St. Paul loses vax mandate fight 

The city was sued by five labor unions, including the St. Paul Police Federation and the firefighters union. 

St. Paul Mayor Melvin Carter (Lorie Shaull/Flickr)

After nearly a year of legal battles, St. Paul Mayor Melvin Carter has relented on his vaccine mandate for city employees.

Carter announced the change in an email Friday, saying “such a requirement is no longer necessary.”

“Over the course of this past year throughout legal proceedings, and even through a court-ordered suspension of parts of the requirement, more than 2,700 of us on Team Saint Paul stepped forward to get vaccinated, joining in the fight against COVID. Thanks to so many of you doing your part, alongside countless others across our community, state and nation, we’ve finally moved beyond the most challenging phase of the global public health crisis,” he said.

St. Paul’s mandate was stricter than other cities because it did not offer any testing alternative. As a result, the city was sued by five labor unions, including the St. Paul Police Federation and the firefighters union.

“We are not anti-vaccine, nor are we conspiracy theorists — we are reasonable and dedicated public servants who believe in personal choice. From day one, we’ve attempted to negotiate with city leadership to allow for a testing option for our unvaccinated employees, but the city has refused,” the police union said in announcing its November lawsuit.

Already short staffed, the union said the mandate could have resulted in 100 unvaccinated officers being “relieved of their duties.”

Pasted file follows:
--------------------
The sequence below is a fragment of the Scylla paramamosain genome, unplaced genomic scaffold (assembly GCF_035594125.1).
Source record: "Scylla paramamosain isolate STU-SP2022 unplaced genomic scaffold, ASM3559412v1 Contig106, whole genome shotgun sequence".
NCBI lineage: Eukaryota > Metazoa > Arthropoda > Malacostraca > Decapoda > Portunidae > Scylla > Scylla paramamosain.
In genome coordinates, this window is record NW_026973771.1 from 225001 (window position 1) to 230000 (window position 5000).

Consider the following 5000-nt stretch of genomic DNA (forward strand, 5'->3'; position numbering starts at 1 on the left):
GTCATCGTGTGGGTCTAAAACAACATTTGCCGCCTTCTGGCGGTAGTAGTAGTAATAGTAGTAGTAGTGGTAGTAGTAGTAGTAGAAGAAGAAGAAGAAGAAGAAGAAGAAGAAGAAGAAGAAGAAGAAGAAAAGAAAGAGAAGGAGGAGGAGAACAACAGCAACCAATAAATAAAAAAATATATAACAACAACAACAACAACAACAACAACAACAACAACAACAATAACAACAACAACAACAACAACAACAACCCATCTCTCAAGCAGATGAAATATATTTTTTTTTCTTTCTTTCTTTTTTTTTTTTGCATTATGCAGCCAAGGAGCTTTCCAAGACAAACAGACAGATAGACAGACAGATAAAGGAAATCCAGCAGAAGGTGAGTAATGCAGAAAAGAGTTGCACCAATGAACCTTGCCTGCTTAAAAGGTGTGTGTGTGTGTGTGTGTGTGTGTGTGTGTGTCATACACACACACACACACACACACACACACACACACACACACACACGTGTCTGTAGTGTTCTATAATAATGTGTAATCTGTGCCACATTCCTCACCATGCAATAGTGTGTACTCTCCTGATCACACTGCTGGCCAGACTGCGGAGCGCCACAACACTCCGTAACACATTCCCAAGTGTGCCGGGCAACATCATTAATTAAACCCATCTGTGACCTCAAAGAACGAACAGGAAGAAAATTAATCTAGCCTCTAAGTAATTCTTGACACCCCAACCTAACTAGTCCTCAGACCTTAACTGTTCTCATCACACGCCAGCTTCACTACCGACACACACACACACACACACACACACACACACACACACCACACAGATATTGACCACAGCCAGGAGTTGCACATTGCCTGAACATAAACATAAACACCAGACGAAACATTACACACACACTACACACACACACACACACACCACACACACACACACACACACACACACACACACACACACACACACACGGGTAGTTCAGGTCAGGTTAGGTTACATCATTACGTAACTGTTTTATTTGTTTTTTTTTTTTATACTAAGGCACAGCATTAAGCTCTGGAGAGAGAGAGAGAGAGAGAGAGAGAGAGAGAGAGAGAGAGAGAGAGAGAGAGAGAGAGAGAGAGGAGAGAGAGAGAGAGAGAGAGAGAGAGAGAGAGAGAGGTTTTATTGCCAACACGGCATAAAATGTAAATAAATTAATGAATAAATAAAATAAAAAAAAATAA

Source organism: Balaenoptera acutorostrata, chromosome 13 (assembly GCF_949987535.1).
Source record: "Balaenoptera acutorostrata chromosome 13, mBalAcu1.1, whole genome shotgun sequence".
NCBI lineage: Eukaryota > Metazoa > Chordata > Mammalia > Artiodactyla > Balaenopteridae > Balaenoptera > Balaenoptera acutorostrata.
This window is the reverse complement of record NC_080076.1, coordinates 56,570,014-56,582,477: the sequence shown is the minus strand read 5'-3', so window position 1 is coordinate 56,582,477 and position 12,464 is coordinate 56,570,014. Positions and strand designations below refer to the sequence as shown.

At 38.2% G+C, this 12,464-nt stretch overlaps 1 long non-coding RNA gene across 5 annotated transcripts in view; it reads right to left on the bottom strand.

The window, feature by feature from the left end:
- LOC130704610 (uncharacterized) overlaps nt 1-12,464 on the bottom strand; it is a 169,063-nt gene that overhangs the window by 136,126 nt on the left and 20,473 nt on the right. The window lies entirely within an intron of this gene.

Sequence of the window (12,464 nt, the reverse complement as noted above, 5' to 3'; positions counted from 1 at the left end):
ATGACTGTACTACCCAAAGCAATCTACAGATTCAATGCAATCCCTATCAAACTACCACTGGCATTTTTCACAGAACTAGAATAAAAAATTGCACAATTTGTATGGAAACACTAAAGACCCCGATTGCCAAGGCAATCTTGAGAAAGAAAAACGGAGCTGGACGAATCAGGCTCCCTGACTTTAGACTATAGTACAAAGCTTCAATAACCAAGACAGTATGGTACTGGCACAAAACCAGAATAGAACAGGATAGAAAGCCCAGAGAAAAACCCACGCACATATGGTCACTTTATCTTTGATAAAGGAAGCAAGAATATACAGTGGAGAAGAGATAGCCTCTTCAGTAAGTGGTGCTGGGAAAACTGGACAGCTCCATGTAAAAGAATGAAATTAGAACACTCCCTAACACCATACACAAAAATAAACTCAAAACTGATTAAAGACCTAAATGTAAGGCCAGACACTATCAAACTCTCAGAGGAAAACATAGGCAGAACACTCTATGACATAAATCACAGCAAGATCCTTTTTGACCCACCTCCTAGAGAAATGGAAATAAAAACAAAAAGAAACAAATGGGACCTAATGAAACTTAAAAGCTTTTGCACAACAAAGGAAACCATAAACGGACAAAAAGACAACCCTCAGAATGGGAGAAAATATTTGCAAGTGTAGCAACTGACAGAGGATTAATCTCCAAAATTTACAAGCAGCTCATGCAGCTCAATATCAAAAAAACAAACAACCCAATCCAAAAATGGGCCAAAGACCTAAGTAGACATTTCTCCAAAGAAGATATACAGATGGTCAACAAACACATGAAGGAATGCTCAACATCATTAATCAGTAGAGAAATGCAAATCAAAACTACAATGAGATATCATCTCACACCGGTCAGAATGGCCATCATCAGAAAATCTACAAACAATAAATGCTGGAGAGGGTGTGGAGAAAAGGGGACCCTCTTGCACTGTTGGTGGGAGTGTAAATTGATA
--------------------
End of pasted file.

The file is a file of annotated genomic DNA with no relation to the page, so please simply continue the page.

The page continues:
In their lawsuits, the unions argued that the mandate was an unfair labor practice that should have been dealt with in the bargaining process. Ramsey County Chief Judge Leonardo Castro agreed with the unions in June and prevented the city from enforcing its mandate until it was settled through negotiations or arbitration.

St. Paul initially appealed Castro’s decision but voluntarily withdrew its appeal on Friday, according to the International Union of Operating Engineers Local 49, one of the unions that sued.

“We’re pleased the city of St. Paul finally came to its senses and stopped wasting taxpayer dollars on prolonged litigation,” IUOE Local 49 Business Manager Jason George said in a press release. “St. Paul’s actions violated bedrock principles of labor law, and Judge Castro made the right call. We’re pleased with the outcome of this case and will continue defending workers’ rights and making sure collective bargaining agreements are enforced.”


Anthony Gockowski
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Anthony Gockowski is Editor-in-Chief of Alpha News. He previously worked as an editor for The Minnesota Sun and Campus Reform, and wrote for the Daily Caller.